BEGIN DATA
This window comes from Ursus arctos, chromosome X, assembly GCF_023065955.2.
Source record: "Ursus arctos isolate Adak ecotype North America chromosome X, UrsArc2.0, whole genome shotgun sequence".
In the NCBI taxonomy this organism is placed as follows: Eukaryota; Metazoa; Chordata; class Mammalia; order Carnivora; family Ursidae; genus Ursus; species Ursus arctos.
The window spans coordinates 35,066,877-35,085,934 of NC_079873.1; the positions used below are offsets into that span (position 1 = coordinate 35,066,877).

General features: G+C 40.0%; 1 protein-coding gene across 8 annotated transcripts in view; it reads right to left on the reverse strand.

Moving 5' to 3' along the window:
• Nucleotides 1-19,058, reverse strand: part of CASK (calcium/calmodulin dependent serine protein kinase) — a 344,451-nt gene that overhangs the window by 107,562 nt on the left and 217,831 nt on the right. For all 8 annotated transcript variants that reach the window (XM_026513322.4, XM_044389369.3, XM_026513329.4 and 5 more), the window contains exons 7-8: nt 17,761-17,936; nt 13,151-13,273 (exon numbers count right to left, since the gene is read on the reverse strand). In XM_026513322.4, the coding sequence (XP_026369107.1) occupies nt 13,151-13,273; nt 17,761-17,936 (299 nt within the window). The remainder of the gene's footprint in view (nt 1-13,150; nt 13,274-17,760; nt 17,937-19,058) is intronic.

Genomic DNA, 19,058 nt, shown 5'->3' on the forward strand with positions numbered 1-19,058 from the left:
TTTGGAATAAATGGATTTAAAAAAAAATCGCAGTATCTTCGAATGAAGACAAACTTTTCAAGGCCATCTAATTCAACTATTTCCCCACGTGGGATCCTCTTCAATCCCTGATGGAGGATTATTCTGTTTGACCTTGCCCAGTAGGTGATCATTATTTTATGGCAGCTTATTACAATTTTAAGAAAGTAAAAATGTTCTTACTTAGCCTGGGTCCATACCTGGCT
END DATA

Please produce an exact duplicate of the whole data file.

This window comes from Ursus arctos, chromosome X, assembly GCF_023065955.2.
Source record: "Ursus arctos isolate Adak ecotype North America chromosome X, UrsArc2.0, whole genome shotgun sequence".
In the NCBI taxonomy this organism is placed as follows: Eukaryota; Metazoa; Chordata; class Mammalia; order Carnivora; family Ursidae; genus Ursus; species Ursus arctos.
The window spans coordinates 35,066,877-35,085,934 of NC_079873.1; the positions used below are offsets into that span (position 1 = coordinate 35,066,877).

General features: G+C 40.0%; 1 protein-coding gene across 8 annotated transcripts in view; it reads right to left on the reverse strand.

Moving 5' to 3' along the window:
• Nucleotides 1-19,058, reverse strand: part of CASK (calcium/calmodulin dependent serine protein kinase) — a 344,451-nt gene that overhangs the window by 107,562 nt on the left and 217,831 nt on the right. For all 8 annotated transcript variants that reach the window (XM_026513322.4, XM_044389369.3, XM_026513329.4 and 5 more), the window contains exons 7-8: nt 17,761-17,936; nt 13,151-13,273 (exon numbers count right to left, since the gene is read on the reverse strand). In XM_026513322.4, the coding sequence (XP_026369107.1) occupies nt 13,151-13,273; nt 17,761-17,936 (299 nt within the window). The remainder of the gene's footprint in view (nt 1-13,150; nt 13,274-17,760; nt 17,937-19,058) is intronic.

Genomic DNA, 19,058 nt, shown 5'->3' on the forward strand with positions numbered 1-19,058 from the left:
TTTGGAATAAATGGATTTAAAAAAAAATCGCAGTATCTTCGAATGAAGACAAACTTTTCAAGGCCATCTAATTCAACTATTTCCCCACGTGGGATCCTCTTCAATCCCTGATGGAGGATTATTCTGTTTGACCTTGCCCAGTAGGTGATCATTATTTTATGGCAGCTTATTACAATTTTAAGAAAGTAAAAATGTTCTTACTTAGCCTGGGTCCATACCTGGCT